Google may finally have a solution for this pesky Wear OS problem

Wear OS smartwatches
(Image credit: Tshaka Armstrong / Android Central)

What you need to know

  • Google appears to be working on a backup solution for Wear OS.
  • This long overdue feature will let you back up your Wear OS data when pairing a smartwatch with a new phone.
  • You'll presumably be able to restore smartwatch data through Google One.

One of the glaring shortcomings of Wear OS is its lack of a backup feature if you want to switch to a new smartphone, but Google is apparently working to solve this drawback.

Lines of code discovered by XDA Developers in the Google Play Services app for Android (beta version 22.32.12) suggest an upcoming option to back up your Wear OS data before resetting and pairing your smartwatch with a new phone. The feature will presumably be an opt-in capability.

When pairing your existing smartwatch with a new phone, you currently have only one annoying option. More specifically, you must reset your watch and start all over again with your new device, which is inconvenient if you frequently upgrade to a new smartphone. It's been one of the more annoying things you have to deal with Wear OS watches for years, and it's surprising that Google has taken this long to address the issue.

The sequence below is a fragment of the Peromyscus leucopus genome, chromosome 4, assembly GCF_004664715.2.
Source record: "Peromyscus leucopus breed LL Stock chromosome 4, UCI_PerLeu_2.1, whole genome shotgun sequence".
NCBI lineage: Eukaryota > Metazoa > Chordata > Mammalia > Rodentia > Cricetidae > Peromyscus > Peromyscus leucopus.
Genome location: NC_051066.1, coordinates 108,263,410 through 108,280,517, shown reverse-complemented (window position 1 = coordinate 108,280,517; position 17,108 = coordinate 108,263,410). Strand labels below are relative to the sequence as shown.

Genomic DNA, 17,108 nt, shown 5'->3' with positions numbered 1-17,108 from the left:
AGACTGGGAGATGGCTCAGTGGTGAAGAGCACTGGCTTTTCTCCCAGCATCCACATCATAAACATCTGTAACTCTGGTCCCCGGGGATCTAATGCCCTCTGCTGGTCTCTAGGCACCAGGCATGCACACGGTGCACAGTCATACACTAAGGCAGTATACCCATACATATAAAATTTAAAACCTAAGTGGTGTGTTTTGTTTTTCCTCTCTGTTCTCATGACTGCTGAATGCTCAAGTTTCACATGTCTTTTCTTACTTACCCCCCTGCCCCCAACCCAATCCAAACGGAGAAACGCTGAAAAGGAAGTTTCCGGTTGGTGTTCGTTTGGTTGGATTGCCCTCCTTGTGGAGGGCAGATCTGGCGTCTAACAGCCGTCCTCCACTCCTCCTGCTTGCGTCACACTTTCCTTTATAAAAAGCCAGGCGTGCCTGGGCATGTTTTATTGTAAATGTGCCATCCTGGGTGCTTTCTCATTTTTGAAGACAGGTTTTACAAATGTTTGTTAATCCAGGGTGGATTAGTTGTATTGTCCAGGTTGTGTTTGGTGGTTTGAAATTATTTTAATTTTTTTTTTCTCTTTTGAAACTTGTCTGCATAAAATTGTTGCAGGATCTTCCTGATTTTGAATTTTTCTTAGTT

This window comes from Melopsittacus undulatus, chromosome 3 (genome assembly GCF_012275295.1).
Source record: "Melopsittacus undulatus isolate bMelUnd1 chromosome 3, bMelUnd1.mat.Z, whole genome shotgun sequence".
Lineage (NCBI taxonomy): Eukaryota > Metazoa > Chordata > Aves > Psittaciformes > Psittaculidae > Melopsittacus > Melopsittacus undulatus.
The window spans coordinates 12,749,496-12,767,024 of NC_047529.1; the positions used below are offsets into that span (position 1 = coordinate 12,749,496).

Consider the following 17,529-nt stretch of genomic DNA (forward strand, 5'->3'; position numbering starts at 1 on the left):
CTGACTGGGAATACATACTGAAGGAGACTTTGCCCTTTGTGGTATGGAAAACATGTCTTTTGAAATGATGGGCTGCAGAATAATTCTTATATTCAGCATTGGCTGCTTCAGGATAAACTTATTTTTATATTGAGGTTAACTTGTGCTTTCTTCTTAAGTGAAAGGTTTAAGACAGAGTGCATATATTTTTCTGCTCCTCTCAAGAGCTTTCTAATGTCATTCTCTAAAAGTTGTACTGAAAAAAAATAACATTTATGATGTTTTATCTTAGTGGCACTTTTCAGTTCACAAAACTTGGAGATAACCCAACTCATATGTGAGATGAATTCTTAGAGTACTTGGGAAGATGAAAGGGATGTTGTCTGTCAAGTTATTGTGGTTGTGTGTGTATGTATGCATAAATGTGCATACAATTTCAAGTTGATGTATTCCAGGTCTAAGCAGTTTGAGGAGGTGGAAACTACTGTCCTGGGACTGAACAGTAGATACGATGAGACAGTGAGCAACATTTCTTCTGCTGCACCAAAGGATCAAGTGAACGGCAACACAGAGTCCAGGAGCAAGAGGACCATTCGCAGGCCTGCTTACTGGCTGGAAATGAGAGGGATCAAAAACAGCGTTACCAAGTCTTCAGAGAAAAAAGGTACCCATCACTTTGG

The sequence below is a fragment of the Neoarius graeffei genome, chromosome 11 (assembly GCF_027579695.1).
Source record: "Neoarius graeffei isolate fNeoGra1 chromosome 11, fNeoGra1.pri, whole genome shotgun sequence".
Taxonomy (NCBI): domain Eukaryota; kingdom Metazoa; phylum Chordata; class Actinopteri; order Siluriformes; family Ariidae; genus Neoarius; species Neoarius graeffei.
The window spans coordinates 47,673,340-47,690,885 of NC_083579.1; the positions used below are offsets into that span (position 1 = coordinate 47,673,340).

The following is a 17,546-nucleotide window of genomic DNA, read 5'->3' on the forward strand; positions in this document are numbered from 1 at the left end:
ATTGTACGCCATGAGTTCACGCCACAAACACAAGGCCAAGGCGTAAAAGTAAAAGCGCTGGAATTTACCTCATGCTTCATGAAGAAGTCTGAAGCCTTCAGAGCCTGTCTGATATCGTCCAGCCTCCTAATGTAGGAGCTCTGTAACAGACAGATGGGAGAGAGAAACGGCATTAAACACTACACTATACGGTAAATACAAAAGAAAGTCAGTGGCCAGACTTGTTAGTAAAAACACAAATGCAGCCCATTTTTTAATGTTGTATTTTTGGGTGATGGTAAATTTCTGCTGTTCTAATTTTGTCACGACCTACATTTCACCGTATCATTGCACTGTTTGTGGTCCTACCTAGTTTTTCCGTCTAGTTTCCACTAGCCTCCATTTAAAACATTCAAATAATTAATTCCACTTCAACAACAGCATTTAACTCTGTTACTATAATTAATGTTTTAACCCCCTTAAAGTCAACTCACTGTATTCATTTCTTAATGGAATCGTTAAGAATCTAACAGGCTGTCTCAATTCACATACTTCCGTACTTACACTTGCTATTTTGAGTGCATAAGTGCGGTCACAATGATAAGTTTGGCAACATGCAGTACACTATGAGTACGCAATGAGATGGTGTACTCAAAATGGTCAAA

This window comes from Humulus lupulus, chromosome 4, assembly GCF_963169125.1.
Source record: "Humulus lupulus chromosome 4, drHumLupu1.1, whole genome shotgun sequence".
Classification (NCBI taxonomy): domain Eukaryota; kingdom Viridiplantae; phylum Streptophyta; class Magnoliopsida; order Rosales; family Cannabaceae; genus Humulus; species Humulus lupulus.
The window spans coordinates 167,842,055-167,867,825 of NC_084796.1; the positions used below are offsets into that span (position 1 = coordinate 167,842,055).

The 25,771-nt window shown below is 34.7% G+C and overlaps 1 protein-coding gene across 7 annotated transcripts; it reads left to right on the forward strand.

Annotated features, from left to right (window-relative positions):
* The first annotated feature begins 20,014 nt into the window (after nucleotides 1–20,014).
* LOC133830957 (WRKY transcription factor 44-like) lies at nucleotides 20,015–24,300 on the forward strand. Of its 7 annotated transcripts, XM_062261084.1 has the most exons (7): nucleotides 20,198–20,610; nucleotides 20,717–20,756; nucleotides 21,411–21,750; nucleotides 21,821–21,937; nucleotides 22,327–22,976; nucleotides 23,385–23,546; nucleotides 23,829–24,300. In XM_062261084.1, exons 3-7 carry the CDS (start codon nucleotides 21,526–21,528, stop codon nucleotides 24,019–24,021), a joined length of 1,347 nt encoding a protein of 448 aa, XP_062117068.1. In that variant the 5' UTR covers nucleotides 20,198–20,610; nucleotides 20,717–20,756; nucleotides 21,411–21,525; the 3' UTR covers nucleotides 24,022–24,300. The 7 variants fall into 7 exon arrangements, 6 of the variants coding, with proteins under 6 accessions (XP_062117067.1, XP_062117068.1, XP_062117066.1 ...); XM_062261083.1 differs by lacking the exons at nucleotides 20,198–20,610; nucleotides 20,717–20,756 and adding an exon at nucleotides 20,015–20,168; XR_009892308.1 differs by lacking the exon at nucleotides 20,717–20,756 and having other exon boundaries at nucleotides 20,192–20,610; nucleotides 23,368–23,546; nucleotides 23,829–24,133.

Fortunately, if you own any of the best Samsung watches, such as the Samsung Galaxy Watch 4, you can already back up and restore your data to your new device. This is useful in a variety of situations, such as when purchasing a new phone or if your device is lost. Furthermore, Wear OS watches are getting their own companion apps, so this shouldn't be an issue with many of the best Wear OS watches for long.

Nonetheless, assuming the potential backup solution makes it to a public release, pairing your Wear OS device with a new phone will be less of a headache. It also looks as though your data will be backed up to your Google One account, which will require you to pay an additional fee.

It's worth noting that APK teardowns do not guarantee the release of a feature because they only reveal in-development capabilities. This means there's always the chance Google will abandon this option at any time.

Jay Bonggolto
News Writer & Reviewer

Jay Bonggolto always keeps a nose for news. He has been writing about consumer tech and apps for as long as he can remember, and he has used a variety of Android phones since falling in love with Jelly Bean. Send him a direct message via Twitter or LinkedIn.